NRP Boosts Enforcement as Oystering Kicks into High Gear
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NRP Boosts Enforcement as Oystering Kicks into High Gear

New radar network provides 24-hour coverage

With the most active part of Maryland’s six-month oyster season opening tomorrow, Natural Resources Police (NRP) is employing a three-pronged approach to catch poachers with stepped-up patrols on water and in the air augmented by the latest detection equipment.

“This Governor has a message for oyster outlaws: The days of playing cat-and-mouse games with conservation law enforcement officers are dwindling. We will find you and put you out of business,” said Col. George F. Johnson, NRP superintendent.

Officers riding as observers in Maryland State Police helicopters will be covering vast swaths of water, looking for poachers working off-hours, doubling limits and harvesting in protected areas.

Before sunrise, saturation patrols will be blanketing oyster bars and sanctuaries known to attract illegal activities.

Helping to guide both efforts is NRP’s newest weapon, a web of radar units and cameras called MLEIN ─ Maritime Law Enforcement Information Network. The state-of-the-art system allows land- and water-based officers to establish invisible “picket lines” around sites that alert them when protect areas are breached.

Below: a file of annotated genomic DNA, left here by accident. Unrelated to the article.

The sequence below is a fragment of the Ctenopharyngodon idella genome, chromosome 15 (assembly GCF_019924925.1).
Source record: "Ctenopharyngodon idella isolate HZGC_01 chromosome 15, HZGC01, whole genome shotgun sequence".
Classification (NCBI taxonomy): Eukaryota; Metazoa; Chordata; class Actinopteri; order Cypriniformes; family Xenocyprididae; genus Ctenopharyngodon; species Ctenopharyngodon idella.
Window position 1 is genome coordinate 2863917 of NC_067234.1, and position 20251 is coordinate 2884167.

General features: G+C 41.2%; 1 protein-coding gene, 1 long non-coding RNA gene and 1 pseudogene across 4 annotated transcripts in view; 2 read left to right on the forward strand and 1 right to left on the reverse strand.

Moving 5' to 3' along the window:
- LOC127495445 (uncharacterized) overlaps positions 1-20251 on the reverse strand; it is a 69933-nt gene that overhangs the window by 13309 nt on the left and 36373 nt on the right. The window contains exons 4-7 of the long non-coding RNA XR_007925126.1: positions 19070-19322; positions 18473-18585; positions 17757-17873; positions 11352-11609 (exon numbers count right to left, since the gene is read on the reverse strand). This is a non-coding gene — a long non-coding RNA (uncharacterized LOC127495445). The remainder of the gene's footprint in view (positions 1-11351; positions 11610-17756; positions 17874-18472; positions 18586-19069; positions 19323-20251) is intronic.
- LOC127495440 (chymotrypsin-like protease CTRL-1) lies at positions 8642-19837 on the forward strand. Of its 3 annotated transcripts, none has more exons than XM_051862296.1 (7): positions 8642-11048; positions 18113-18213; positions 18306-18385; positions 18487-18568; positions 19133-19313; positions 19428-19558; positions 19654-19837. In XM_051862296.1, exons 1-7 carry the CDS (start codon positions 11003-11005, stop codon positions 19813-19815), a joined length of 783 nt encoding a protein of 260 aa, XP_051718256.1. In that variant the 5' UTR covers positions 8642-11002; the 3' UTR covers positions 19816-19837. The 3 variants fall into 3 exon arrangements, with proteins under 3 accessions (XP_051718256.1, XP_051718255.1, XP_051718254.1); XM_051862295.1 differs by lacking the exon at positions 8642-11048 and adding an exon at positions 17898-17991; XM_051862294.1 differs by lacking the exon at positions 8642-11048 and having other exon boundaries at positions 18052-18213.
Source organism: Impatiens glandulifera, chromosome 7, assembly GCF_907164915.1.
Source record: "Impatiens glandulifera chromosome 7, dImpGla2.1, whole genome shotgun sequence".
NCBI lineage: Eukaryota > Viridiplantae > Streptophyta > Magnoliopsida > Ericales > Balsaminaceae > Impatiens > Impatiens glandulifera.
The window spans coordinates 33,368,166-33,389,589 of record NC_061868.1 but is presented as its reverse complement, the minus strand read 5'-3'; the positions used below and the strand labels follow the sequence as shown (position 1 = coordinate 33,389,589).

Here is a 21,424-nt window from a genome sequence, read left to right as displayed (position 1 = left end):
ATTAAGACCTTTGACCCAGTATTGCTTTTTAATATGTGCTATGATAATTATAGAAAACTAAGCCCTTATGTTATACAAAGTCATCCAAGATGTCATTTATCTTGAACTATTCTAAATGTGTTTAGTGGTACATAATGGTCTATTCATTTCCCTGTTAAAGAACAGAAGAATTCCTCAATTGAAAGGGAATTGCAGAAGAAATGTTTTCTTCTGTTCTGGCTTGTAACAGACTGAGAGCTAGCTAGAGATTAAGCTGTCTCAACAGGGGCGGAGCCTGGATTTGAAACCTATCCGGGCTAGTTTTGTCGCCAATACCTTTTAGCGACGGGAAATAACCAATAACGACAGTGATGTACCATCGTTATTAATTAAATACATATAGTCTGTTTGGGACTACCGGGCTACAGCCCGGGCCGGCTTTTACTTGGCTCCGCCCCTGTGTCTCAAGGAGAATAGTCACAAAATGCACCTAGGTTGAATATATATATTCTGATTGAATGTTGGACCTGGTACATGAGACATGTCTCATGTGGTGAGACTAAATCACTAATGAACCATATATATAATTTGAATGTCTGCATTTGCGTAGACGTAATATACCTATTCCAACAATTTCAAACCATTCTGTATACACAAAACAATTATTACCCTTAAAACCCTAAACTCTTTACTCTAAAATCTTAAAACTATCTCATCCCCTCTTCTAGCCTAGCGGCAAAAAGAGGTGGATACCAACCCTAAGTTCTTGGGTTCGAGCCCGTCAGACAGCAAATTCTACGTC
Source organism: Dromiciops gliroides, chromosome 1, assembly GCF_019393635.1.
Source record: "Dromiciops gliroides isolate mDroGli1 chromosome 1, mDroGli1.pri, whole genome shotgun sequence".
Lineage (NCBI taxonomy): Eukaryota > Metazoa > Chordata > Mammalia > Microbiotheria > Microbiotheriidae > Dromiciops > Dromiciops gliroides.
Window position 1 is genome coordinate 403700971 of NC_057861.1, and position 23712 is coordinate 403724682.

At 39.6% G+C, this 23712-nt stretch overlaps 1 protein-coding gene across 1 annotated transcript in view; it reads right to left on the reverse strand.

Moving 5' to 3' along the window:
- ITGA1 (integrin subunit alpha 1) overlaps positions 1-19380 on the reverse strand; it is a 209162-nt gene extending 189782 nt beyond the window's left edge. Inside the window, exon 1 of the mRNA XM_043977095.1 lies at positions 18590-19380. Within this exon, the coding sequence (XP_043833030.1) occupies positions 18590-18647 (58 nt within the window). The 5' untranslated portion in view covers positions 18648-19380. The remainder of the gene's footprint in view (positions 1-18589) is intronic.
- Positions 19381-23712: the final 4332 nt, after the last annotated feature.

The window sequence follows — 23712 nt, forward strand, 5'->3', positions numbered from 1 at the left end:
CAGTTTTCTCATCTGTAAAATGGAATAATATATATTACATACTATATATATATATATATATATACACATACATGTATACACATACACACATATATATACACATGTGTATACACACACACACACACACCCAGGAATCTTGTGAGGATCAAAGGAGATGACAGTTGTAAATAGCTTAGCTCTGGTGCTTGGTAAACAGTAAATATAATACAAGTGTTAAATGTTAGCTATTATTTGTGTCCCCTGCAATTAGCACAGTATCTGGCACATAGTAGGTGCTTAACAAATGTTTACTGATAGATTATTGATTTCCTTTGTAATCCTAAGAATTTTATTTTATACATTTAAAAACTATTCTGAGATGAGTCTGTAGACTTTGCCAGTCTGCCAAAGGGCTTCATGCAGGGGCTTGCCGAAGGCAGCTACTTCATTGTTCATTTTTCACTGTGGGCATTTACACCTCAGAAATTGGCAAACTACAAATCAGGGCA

“MLEIN is a force multiplier, expanding our reach and acting as another set of eyes for our officers,” Johnson said. “Make no mistake. We are always watching.”

Johnson emphasized that citizens can play a vital part in the effort, too, by anonymously calling the Catch-A-Poacher hotline with tips: 800-635-6124.

State law permits power dredging from November 1 through the end of March in designated areas of Calvert, Dorchester, Somerset, St. Mary’s, Talbot and Wicomico counties. Oysters must be a minimum of three inches. The daily limit for power dredging is 12 bushels per person, not to exceed 24 bushels per boat.

Historically, three-quarters of all citations issued by NRP are for undersized and unculled oysters. As the holidays approach, the demand for oysters increases, and with it, the temptation to satisfy the market.

“Law-abiding watermen who work long, hard hours to make a living find themselves being punished by poachers who care only for their own profit,” Johnson said. “Enforcement helps level the playing field.”

Enhanced enforcement is one of the goals under Governor Martin O’Malley’s 10-point Oyster Restoration and Aquaculture Development Plan. In 2011, he signed a sweeping law that included stricter penalties for both egregious first-time and serial offenders.

Last month, the Governor announced that a record 1.25 billion spat produced at the University of Maryland Horn Point Lab Oyster Hatchery in Cambridge had been planted, mostly in oyster sanctuaries. These sanctuaries help rebuild the native oyster population and improve water quality.

Contact: Candy Thomson
NRP Public Information Officer
410-260-8893 office I 410-279-3916 cell